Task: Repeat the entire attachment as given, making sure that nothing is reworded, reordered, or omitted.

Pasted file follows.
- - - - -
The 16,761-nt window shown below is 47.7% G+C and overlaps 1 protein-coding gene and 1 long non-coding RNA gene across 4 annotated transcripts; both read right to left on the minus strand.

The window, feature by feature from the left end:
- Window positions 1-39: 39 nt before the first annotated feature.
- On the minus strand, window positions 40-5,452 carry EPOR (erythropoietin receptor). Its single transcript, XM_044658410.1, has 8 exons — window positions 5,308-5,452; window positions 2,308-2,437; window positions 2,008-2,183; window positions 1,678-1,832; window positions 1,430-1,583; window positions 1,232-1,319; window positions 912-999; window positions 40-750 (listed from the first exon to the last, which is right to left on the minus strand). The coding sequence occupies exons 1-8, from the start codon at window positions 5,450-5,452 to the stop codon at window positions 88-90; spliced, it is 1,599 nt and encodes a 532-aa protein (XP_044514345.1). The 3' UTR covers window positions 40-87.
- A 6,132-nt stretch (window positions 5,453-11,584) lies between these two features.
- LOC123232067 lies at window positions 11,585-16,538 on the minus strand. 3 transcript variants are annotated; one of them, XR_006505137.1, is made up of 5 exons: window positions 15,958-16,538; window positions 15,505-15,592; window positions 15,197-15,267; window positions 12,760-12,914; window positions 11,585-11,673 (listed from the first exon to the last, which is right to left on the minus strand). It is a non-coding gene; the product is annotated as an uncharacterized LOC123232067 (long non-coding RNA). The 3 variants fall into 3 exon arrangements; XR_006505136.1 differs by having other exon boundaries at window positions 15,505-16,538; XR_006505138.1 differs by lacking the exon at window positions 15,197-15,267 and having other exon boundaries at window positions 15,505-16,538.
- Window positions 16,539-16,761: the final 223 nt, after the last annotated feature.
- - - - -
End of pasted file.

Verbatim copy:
The 16,761-nt window shown below is 47.7% G+C and overlaps 1 protein-coding gene and 1 long non-coding RNA gene across 4 annotated transcripts; both read right to left on the minus strand.

The window, feature by feature from the left end:
- Window positions 1-39: 39 nt before the first annotated feature.
- On the minus strand, window positions 40-5,452 carry EPOR (erythropoietin receptor). Its single transcript, XM_044658410.1, has 8 exons — window positions 5,308-5,452; window positions 2,308-2,437; window positions 2,008-2,183; window positions 1,678-1,832; window positions 1,430-1,583; window positions 1,232-1,319; window positions 912-999; window positions 40-750 (listed from the first exon to the last, which is right to left on the minus strand). The coding sequence occupies exons 1-8, from the start codon at window positions 5,450-5,452 to the stop codon at window positions 88-90; spliced, it is 1,599 nt and encodes a 532-aa protein (XP_044514345.1). The 3' UTR covers window positions 40-87.
- A 6,132-nt stretch (window positions 5,453-11,584) lies between these two features.
- LOC123232067 lies at window positions 11,585-16,538 on the minus strand. 3 transcript variants are annotated; one of them, XR_006505137.1, is made up of 5 exons: window positions 15,958-16,538; window positions 15,505-15,592; window positions 15,197-15,267; window positions 12,760-12,914; window positions 11,585-11,673 (listed from the first exon to the last, which is right to left on the minus strand). It is a non-coding gene; the product is annotated as an uncharacterized LOC123232067 (long non-coding RNA). The 3 variants fall into 3 exon arrangements; XR_006505136.1 differs by having other exon boundaries at window positions 15,505-16,538; XR_006505138.1 differs by lacking the exon at window positions 15,197-15,267 and having other exon boundaries at window positions 15,505-16,538.
- Window positions 16,539-16,761: the final 223 nt, after the last annotated feature.